Â?¢Using the library, course materials, textbook, and Web resources, research and discuss the 5 major goals of corrections:
â-¦Restorative justiceâ-¦For each goal of corrections, answer the following:
â- What is the rationale behind the goal? What is the purpose of the goal? Explain.
â- What types of sentences would be issued? Why? Explain.
â- What are 2 advantages of achieving this goal? Explain in detail.
â- What are 2 disadvantages of achieving this goal? Explain in detail.
â- What crime control strategies could be implemented under this rationale?
â- Provide examples where appropriate.
â?¢Use at least 3 scholarly sources to fully support your arguments.
â?¢Be sure to reference all sources using APA style.
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"The massive prison construction represents a commitment by our nation to plan for social failure by spending billions of dollars to lock up hundreds of thousands of people while at the same time cutting billions of dollars from programs that would provide opportunity to young Americans." - Steven Donziger, The Real War on Crime
Retribution, Incapacitation, Deterrence: These were once the "standard" theories of punishment. Rehabilitation and Restoration would come later.
According to Allen, Simonson and Latessa (2004) the pendulum has swung from identifying criminals as (1) evil and must be destroyed, (2) out of touch with God and need to repent, (3) poorly educated and ill-trained to function in modern society and (4) sick and in need of being cured. . ." (id) to a huge change in attitude of how prisons are built, the intended goals and what the implications are of new programs and facilities.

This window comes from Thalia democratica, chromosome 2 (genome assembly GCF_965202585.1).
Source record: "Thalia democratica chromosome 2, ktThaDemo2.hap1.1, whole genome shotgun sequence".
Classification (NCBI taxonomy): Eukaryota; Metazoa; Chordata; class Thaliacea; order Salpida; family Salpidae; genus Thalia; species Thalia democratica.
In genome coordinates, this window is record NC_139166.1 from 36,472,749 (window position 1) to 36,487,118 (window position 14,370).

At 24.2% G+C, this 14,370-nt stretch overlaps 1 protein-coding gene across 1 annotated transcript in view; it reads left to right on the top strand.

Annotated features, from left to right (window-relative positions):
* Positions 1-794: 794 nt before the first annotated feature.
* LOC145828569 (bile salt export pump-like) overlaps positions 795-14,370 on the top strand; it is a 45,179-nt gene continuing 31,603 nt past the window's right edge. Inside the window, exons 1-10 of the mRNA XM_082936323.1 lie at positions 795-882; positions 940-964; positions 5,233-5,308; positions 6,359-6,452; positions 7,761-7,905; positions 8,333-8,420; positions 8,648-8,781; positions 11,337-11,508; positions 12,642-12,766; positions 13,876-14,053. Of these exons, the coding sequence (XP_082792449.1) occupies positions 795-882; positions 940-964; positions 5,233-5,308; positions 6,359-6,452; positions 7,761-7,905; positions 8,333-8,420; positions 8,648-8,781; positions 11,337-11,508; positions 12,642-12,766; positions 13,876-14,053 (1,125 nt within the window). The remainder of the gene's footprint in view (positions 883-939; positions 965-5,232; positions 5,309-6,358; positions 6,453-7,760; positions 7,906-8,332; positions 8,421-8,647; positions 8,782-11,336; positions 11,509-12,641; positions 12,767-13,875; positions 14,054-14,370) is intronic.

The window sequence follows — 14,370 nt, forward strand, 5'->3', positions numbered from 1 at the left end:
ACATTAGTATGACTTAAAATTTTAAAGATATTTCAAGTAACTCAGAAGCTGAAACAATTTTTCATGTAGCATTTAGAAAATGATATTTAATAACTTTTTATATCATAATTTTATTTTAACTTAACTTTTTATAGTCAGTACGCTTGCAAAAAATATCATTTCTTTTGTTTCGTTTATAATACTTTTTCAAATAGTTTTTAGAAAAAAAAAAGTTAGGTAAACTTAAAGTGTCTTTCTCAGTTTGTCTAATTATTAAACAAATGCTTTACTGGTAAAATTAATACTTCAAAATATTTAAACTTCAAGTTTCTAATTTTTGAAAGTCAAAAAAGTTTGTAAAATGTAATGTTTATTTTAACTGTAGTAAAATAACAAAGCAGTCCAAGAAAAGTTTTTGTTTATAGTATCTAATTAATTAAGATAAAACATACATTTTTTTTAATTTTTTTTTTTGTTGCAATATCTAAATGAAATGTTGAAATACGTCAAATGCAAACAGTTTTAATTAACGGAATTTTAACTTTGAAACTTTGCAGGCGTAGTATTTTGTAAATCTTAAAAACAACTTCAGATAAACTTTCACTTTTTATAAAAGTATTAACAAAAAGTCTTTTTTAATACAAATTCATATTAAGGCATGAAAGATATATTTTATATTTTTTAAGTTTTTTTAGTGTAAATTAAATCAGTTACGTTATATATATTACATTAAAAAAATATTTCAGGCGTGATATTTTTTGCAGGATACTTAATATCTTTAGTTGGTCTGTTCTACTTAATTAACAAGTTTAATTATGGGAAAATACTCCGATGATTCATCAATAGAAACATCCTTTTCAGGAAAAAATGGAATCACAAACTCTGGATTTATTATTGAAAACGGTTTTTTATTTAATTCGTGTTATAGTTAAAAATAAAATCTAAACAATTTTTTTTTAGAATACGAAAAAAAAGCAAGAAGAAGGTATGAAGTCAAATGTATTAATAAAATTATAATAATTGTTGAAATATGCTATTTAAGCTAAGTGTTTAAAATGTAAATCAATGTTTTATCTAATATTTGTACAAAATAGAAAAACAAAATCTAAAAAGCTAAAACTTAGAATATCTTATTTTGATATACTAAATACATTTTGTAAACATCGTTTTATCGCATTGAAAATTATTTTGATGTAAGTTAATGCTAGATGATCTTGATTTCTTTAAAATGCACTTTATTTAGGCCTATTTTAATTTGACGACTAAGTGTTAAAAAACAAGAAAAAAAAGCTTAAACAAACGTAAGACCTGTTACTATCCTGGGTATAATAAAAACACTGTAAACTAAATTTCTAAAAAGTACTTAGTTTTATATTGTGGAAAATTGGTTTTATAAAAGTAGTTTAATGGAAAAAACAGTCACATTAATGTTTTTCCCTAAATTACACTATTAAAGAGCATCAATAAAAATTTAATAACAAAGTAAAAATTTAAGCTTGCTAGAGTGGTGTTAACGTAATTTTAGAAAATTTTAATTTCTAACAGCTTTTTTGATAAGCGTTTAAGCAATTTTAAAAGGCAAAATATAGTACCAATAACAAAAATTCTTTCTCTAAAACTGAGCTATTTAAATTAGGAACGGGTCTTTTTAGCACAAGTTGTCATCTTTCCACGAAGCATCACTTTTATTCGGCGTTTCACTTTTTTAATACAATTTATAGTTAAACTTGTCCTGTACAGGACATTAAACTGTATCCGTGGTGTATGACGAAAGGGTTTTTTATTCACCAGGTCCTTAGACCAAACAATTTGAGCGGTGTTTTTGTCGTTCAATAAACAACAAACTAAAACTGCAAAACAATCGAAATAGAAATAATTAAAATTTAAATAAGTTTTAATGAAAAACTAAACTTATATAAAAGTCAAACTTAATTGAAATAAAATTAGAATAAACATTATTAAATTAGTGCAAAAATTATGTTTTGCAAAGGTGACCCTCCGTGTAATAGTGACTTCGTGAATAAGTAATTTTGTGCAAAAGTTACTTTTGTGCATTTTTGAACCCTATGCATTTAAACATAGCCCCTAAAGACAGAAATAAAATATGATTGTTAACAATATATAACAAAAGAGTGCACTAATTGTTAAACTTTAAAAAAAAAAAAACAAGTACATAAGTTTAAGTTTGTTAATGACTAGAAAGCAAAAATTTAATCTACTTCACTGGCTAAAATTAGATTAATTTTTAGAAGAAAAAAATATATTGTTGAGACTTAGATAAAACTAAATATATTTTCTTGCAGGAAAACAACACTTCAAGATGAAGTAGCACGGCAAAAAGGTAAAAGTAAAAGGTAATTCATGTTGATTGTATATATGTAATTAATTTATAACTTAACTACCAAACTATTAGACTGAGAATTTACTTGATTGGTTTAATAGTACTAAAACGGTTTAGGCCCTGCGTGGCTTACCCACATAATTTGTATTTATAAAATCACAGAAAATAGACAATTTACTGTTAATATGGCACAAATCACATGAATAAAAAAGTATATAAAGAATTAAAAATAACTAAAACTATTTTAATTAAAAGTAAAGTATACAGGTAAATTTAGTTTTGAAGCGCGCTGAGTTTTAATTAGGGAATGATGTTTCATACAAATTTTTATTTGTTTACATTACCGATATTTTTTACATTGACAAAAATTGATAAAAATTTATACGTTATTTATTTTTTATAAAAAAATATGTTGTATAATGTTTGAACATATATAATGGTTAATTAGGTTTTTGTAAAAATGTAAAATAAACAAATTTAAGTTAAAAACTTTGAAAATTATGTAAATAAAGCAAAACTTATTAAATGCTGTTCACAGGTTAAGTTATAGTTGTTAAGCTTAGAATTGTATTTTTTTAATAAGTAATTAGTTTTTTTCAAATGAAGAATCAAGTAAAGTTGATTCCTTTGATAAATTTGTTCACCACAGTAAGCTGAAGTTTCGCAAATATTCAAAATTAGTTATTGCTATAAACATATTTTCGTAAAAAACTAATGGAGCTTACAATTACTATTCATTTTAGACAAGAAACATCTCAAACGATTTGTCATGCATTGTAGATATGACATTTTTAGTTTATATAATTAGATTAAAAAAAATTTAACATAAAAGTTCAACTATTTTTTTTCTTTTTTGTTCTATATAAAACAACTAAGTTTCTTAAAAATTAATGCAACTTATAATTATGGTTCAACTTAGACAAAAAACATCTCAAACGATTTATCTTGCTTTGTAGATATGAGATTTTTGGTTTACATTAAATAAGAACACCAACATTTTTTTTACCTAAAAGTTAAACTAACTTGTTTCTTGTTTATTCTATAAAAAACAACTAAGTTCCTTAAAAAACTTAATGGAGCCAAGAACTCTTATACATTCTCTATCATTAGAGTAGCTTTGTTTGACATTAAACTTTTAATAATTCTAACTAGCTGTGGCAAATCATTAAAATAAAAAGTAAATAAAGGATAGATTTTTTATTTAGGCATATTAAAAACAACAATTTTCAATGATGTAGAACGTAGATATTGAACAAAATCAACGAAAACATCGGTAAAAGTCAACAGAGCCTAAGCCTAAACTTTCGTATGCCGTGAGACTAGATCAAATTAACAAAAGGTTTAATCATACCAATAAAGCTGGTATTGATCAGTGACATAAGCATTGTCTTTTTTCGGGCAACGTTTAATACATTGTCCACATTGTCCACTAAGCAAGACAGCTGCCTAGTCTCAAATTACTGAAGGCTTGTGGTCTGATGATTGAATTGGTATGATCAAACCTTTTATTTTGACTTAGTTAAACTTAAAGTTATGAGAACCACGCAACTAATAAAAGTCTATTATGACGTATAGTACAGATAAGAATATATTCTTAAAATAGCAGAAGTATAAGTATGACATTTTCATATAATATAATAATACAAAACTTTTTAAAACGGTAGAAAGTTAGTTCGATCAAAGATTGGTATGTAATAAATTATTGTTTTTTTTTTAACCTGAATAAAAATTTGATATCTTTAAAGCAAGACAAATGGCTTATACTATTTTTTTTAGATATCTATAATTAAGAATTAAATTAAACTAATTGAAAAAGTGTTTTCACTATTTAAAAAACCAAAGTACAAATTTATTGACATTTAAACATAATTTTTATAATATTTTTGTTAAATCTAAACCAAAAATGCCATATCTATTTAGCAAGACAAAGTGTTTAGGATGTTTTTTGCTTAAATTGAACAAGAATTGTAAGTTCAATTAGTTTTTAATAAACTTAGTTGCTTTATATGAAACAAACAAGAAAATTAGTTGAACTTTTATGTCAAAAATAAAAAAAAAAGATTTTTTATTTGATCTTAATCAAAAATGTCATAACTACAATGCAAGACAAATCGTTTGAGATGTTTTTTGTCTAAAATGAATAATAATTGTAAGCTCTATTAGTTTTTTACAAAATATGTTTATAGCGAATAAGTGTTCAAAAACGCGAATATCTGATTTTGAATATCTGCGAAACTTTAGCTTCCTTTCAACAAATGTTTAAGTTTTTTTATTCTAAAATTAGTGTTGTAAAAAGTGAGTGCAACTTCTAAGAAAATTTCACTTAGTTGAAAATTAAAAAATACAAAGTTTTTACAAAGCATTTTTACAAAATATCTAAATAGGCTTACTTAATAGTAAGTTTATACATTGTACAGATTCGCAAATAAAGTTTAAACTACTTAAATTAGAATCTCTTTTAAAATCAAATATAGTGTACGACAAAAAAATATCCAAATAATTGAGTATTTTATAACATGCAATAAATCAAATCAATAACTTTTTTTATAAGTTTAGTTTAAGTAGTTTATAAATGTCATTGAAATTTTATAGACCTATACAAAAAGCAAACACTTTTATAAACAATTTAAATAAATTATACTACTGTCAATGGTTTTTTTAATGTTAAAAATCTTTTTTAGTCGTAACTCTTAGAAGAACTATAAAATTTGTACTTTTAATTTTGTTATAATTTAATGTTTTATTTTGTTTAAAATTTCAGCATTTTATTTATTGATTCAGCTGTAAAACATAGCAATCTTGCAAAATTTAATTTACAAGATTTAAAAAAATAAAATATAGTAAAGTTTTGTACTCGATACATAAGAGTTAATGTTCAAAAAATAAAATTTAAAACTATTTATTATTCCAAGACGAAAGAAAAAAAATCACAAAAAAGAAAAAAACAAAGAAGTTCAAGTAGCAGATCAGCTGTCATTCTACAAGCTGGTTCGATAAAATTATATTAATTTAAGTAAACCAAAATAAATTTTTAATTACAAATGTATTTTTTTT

The attitudes of the old guard reflect the three previous ideologies, i.e. punishment, treatment and prevention, with the punishment ideology reflecting the ideas of retribution, deterrence and incapacitation. Heinrich Oppenheimer (1913) rationalizes that punishment provides the religious mission to punish, the aesthetic to resolve discord and in the expiatory view "guilt must be washed away through suffering" (Allen, Simonson and Latessa, 2004; Oppenheimer, 1913). Ledger Wood provides a fourth, utilitarian theory, i.e. the punishment should fit the crime. (Allen et al, 2004; Wood, nd). Herbert Packer argued that there are three elements to punishment: Offense; Pain in response to the offense; and prevention of further offenses. (Muraskin, Roslyn [ed], 2005; Clear & Cole, 2000).
Retribution has existed since laws were developed. Its rationale is simply that criminals are the enemy of society and deserve punishment. It can be addressed as "social revenge" (Allen, et al, 2004; Newman, 1983). People who hold the theory of retribution believe that the offender deliberately and willfully commits the crimes and it is up to the state to make them suffer. (Allen, et al, 2004) The advantages that those who support retribution claim is that it is fair and just to punish a person who commits unlawful acts and they also believe that rehabilitation does not work. The disadvantages are making the judgment as to how much punishment is necessary and how far the state go ...
Over time, the goals of corrections have evolved from vengeance and a concentration on repentance to methods and theories involving the criminal, community, victim and restitution. We discuss here the five main goals and their progression, i.e. Retribution, Deterrence, Rehabilitation, Incapacitation and Restorative justice; the rationale and purpose of the goal; the types of sentences that would be issued; advantages of achieving this goal; the disadvantages of achieving this goal; and what crime control strategies could be implemented under each rationale.